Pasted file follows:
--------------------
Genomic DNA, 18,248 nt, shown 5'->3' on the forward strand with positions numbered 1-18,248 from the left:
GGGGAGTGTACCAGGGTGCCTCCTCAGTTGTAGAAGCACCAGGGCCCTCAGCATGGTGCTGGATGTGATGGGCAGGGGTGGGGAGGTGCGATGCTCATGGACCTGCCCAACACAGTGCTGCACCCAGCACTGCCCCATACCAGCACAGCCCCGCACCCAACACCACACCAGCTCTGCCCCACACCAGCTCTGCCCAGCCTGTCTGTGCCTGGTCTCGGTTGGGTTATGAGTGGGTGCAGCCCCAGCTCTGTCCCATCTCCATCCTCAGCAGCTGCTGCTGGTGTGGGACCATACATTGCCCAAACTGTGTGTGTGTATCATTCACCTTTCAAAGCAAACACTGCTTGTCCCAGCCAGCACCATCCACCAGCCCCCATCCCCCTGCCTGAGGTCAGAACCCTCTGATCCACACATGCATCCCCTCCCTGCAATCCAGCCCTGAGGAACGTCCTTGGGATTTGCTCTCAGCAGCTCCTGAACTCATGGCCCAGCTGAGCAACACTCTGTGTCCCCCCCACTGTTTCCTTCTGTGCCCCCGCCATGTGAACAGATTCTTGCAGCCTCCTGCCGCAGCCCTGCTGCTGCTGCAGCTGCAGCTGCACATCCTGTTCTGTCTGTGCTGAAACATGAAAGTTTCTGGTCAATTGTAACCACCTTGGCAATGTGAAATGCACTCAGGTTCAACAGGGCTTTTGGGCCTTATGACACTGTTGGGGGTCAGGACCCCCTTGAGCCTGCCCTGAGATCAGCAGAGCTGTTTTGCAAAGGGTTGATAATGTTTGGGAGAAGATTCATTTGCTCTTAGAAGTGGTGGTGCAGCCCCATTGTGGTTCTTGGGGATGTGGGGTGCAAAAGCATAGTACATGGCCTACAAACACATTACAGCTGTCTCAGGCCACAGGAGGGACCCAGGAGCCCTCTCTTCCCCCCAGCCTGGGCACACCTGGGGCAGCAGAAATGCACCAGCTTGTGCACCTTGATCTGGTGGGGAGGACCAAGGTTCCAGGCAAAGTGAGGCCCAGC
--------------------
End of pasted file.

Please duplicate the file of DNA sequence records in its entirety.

Genomic DNA, 18,248 nt, shown 5'->3' on the forward strand with positions numbered 1-18,248 from the left:
GGGGAGTGTACCAGGGTGCCTCCTCAGTTGTAGAAGCACCAGGGCCCTCAGCATGGTGCTGGATGTGATGGGCAGGGGTGGGGAGGTGCGATGCTCATGGACCTGCCCAACACAGTGCTGCACCCAGCACTGCCCCATACCAGCACAGCCCCGCACCCAACACCACACCAGCTCTGCCCCACACCAGCTCTGCCCAGCCTGTCTGTGCCTGGTCTCGGTTGGGTTATGAGTGGGTGCAGCCCCAGCTCTGTCCCATCTCCATCCTCAGCAGCTGCTGCTGGTGTGGGACCATACATTGCCCAAACTGTGTGTGTGTATCATTCACCTTTCAAAGCAAACACTGCTTGTCCCAGCCAGCACCATCCACCAGCCCCCATCCCCCTGCCTGAGGTCAGAACCCTCTGATCCACACATGCATCCCCTCCCTGCAATCCAGCCCTGAGGAACGTCCTTGGGATTTGCTCTCAGCAGCTCCTGAACTCATGGCCCAGCTGAGCAACACTCTGTGTCCCCCCCACTGTTTCCTTCTGTGCCCCCGCCATGTGAACAGATTCTTGCAGCCTCCTGCCGCAGCCCTGCTGCTGCTGCAGCTGCAGCTGCACATCCTGTTCTGTCTGTGCTGAAACATGAAAGTTTCTGGTCAATTGTAACCACCTTGGCAATGTGAAATGCACTCAGGTTCAACAGGGCTTTTGGGCCTTATGACACTGTTGGGGGTCAGGACCCCCTTGAGCCTGCCCTGAGATCAGCAGAGCTGTTTTGCAAAGGGTTGATAATGTTTGGGAGAAGATTCATTTGCTCTTAGAAGTGGTGGTGCAGCCCCATTGTGGTTCTTGGGGATGTGGGGTGCAAAAGCATAGTACATGGCCTACAAACACATTACAGCTGTCTCAGGCCACAGGAGGGACCCAGGAGCCCTCTCTTCCCCCCAGCCTGGGCACACCTGGGGCAGCAGAAATGCACCAGCTTGTGCACCTTGATCTGGTGGGGAGGACCAAGGTTCCAGGCAAAGTGAGGCCCAGC